There is no room to deal with this great subject historically, scientifically, or even practically, in the space of a chapter. I am an enthusiast, and I hold some strong views, but this is not the place to urge them. It is my purpose to ramble on, following thoughts as they arise, yet with a definite aim. The skilled reader will find nothing to criticize, I hope, and the indifferent, something to amuse.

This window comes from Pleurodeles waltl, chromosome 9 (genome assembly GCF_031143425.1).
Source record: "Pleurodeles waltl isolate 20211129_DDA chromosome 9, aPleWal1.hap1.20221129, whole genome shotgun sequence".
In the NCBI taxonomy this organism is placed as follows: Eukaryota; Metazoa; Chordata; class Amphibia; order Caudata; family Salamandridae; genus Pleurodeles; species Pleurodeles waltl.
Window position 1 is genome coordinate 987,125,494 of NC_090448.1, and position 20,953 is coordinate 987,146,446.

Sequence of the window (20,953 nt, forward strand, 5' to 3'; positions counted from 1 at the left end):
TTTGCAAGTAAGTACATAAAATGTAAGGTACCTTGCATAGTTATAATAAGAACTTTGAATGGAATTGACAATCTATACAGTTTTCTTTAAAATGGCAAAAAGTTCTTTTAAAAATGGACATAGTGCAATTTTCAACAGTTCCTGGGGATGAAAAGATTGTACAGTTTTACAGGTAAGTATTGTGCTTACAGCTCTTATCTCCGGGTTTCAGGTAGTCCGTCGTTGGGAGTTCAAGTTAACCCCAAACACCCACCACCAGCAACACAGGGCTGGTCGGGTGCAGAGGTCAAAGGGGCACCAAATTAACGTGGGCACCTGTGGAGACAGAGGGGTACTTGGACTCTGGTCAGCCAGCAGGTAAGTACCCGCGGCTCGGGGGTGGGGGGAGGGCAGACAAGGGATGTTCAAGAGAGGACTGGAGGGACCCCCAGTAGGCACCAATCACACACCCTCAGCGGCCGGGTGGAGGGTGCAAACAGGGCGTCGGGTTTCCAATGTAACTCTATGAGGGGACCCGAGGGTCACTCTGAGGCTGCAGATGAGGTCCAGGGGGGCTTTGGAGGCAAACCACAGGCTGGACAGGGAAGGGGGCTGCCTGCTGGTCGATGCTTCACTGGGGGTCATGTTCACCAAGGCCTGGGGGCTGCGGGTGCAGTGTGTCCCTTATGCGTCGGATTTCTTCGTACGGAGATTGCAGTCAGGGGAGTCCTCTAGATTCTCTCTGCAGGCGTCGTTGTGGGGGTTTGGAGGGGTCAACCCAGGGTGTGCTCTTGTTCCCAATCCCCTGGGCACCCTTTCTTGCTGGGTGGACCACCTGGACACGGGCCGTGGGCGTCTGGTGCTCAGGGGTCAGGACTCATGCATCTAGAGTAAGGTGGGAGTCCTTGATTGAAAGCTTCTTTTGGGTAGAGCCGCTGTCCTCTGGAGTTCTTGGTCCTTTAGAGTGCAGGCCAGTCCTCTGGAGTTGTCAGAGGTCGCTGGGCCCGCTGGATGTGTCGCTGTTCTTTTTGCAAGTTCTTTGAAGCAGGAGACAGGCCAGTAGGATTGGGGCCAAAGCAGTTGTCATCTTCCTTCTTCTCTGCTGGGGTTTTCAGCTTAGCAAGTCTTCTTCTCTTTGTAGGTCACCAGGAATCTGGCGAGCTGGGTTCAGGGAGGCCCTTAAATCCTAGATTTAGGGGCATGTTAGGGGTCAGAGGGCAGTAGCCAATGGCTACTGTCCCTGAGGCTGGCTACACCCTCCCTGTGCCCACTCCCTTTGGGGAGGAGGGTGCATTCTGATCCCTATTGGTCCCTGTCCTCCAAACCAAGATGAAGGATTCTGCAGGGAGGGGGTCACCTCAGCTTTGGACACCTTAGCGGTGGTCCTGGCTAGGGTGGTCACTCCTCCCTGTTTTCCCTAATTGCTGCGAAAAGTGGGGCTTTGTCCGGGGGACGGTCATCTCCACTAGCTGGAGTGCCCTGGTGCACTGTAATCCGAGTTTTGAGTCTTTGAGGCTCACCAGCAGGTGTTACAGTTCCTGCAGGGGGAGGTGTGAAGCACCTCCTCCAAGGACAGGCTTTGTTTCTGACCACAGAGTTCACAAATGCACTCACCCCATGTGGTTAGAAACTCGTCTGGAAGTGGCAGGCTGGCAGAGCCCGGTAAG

Those amiable theorists who believe that the resources of Nature, if they be rightly searched, are able to supply every wholesome want the fancy of man conceives, have a striking instance in the case of orchids. At the beginning of this century, the science of floriculture, so far as it went, was at least as advanced as now. Under many disadvantages which we escape—the hot-air flue especially, and imperfect means of ventilation—our fore-fathers grew the plants known to them quite as well as we do. Many tricks have been discovered since, but for lasting success assuredly our systems are no improvement. Men interested in such matters began to long for fresh fields, and they knew where to look. Linnaeus had told them something of exotic orchids in 1763, though his knowledge was gained through dried specimens and drawings. One bulb, indeed—we spare the name—showed life on arrival, had been planted, and had flowered thirty years before, as Mr. Castle shows. Thus horticulturists became aware, just when the information was most welcome, that a large family of plants unknown awaited their attention; plants quite new, of strangest form, of mysterious habits, and beauty incomparable. Their notions were vague as yet, but the fascination of the subject grew from year to year. Whilst several hundred species were described in books, the number in cultivation, including all those gathered by Sir Joseph Banks, and our native kinds, was only fifty. Kew boasted no more than one hundred and eighteen in 1813; amateurs still watched in timid and breathless hope.